Resisting an Officer without Violence
Resisting an Officer Without Violence
Officers often use the charge of Resisting an Officer without Violence to arrest someone who is not doing what the officer asked them to do. These arrests often involve citizens using alcohol and an officer responding to a disturbance. The officer may or may not have the legal authority to command the person to do something (leave the public area, be quiet, stop walking away, etc.). Often, officers allow their pride and emotions to get the best of them and they make an arrest for Resisting an Officer without Violence as punishment for questioning their authority. There may be legal and factual challenges to the arrest. Call the SLG Jacksonville criminal defense attorneys today to discuss your resisting an officer without violence case.
- You resisted, obstructed, or opposed the victim, and
- at the time, the victim was engaged in the execution of legal process or lawful execution of a legal duty, and
- at the time, the victim was an officer or a person legally authorized to execute process, and
- at the time, you knew the victim was an officer or a person legally authorized to execute process.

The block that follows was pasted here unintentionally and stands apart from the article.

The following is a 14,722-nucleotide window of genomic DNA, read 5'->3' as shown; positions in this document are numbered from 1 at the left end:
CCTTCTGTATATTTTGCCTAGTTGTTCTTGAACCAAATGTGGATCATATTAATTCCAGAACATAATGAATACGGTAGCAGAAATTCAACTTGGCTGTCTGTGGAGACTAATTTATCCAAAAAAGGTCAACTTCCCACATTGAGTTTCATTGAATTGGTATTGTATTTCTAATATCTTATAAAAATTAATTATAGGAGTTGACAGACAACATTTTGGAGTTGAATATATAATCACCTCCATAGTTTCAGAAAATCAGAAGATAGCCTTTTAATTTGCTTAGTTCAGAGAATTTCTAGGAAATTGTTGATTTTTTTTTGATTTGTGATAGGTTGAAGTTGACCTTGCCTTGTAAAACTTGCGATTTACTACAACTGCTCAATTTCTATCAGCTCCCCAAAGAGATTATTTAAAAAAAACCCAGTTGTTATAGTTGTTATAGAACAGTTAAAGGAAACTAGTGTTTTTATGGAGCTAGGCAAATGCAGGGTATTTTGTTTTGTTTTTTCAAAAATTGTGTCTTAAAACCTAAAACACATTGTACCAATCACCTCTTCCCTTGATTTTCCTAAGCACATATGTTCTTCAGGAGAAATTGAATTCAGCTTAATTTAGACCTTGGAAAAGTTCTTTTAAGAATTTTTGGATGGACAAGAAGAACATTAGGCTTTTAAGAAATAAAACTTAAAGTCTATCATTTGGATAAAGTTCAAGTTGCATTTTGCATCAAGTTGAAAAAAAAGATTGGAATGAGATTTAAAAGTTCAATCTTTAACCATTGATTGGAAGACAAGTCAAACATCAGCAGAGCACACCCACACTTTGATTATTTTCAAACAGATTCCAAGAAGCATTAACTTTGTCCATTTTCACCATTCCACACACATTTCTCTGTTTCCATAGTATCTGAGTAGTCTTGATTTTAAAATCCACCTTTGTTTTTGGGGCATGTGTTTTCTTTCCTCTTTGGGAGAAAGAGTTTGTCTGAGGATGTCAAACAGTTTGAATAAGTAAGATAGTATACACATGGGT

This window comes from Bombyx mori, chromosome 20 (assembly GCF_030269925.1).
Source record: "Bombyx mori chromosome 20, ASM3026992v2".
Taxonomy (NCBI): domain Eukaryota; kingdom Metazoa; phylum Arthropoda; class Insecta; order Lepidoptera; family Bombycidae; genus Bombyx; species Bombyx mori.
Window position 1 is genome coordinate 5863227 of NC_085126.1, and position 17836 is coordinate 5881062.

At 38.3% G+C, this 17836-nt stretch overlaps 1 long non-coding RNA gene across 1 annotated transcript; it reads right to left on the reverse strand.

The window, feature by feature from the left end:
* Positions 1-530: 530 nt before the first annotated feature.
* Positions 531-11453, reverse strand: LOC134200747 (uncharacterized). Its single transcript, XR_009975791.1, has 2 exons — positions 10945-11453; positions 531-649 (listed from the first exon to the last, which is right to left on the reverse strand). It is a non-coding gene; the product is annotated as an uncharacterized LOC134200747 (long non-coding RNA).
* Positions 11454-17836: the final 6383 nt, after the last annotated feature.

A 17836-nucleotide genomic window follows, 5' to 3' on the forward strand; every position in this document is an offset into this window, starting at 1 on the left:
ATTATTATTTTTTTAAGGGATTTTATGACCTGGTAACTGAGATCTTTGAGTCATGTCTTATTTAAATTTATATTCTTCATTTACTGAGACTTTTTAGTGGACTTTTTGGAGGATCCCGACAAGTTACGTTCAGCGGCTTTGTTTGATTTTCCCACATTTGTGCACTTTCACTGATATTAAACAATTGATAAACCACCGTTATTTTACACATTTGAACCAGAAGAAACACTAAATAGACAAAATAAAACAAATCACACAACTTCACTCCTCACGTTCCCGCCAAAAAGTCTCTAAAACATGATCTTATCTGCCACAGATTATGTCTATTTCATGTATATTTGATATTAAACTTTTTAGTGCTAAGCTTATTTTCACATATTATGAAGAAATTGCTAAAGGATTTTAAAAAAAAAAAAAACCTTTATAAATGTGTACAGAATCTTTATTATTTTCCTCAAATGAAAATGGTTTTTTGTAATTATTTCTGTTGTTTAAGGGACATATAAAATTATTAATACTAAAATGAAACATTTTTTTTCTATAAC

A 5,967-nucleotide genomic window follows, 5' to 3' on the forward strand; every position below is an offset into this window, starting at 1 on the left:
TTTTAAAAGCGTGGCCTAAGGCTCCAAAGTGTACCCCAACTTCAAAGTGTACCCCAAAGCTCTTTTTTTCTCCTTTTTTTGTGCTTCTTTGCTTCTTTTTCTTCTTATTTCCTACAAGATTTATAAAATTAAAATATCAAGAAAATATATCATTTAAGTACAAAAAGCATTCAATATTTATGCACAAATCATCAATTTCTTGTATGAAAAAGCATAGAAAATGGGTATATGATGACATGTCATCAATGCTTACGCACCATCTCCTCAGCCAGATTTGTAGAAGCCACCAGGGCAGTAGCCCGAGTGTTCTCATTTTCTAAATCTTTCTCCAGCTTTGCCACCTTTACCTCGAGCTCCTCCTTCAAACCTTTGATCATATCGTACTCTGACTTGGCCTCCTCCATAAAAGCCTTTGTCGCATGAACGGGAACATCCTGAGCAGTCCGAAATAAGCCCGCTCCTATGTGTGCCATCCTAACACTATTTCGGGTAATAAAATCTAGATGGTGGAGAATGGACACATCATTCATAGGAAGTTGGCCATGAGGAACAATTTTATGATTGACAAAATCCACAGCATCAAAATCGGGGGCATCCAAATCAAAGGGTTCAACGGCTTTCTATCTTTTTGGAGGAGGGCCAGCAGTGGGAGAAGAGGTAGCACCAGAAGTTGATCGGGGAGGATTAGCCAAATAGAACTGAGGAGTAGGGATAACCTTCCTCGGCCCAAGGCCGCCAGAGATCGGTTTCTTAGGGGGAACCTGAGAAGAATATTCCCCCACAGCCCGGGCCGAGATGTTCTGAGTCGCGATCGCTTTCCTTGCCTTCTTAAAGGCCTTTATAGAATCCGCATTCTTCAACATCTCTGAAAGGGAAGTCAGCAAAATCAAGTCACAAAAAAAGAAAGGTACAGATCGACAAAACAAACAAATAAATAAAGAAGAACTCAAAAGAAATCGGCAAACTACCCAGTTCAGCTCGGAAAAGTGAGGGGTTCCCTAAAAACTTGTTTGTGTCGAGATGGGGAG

This element will rarely be contested in court, but the State does have to prove that the officer was an "officer" as defined by the statute. Here are the statutorily defined "officers":
- law enforcement officer
- correctional officer
- correctional probation officer
- part-time law enforcement officer
- part-time correctional officer
- auxiliary law enforcement officer
- auxiliary correctional officer
- member of Florida Commission on Offender Review or any administrative aide or supervisor employed by the commission
- parole and probation supervisor
- county probation officer
- personnel or representative of the Department of Law Enforcement (FDLE)
- or other person legally authorized to execute process in the execution of legal process or in the lawful execution of any legal duty (process server)
Resisting an Officer without Violence is a first degree misdemeanor punishable by up to 1 year in jail. Call our Jacksonville criminal defense attorneys to discuss other viable options that may be available in your case, including dropped charges, pretrial diversion, probation, and more. Each case is different and the specific facts of your case as well as your history and mitigating factors will all be extremely important.
Most commonly, a criminal defense attorney will challenge whether the officer was engaged in the legal exercise of his or her duties and whether there was any illegal resistance. In some cases, there may be First Amendment constitutional challenges to the State's case. Our criminal defense lawyers will investigate what happened, what the evidence is against you, the relevant statutory law and case law, and will develop the best strategy to defend you throughout your case.
Resisting an Officer without Violence,
Call Shorstein, Lasnetski & Gihon Now!